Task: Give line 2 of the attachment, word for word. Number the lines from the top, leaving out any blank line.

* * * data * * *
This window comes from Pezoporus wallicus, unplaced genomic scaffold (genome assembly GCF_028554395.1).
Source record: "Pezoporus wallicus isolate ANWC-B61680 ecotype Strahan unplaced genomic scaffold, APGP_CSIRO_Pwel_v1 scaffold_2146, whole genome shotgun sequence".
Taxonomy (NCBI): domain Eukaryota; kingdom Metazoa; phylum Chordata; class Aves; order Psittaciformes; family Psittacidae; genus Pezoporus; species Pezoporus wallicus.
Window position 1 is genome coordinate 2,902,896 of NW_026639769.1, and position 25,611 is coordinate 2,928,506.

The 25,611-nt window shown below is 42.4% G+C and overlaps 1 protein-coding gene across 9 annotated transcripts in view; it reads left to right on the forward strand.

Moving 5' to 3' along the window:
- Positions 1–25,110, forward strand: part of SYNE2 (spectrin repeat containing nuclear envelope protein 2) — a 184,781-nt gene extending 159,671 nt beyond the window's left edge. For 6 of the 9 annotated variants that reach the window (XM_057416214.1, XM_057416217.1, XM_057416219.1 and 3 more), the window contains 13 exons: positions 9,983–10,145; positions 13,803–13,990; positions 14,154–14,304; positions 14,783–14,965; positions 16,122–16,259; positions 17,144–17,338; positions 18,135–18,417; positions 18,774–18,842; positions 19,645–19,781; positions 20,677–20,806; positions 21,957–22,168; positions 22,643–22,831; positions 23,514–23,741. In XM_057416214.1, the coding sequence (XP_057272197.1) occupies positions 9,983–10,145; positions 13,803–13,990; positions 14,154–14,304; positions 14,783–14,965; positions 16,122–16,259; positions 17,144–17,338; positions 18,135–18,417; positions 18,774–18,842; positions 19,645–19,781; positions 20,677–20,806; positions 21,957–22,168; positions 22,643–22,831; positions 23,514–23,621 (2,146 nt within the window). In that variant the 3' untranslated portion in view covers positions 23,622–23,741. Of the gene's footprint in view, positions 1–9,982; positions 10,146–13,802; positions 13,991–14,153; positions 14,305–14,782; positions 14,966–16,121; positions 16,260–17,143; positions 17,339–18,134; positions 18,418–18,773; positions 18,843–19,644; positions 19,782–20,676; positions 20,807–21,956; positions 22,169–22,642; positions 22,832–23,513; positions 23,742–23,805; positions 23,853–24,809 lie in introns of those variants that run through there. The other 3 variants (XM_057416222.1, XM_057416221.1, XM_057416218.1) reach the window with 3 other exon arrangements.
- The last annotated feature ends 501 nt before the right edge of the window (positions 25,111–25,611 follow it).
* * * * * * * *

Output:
Source record: "Pezoporus wallicus isolate ANWC-B61680 ecotype Strahan unplaced genomic scaffold, APGP_CSIRO_Pwel_v1 scaffold_2146, whole genome shotgun sequence".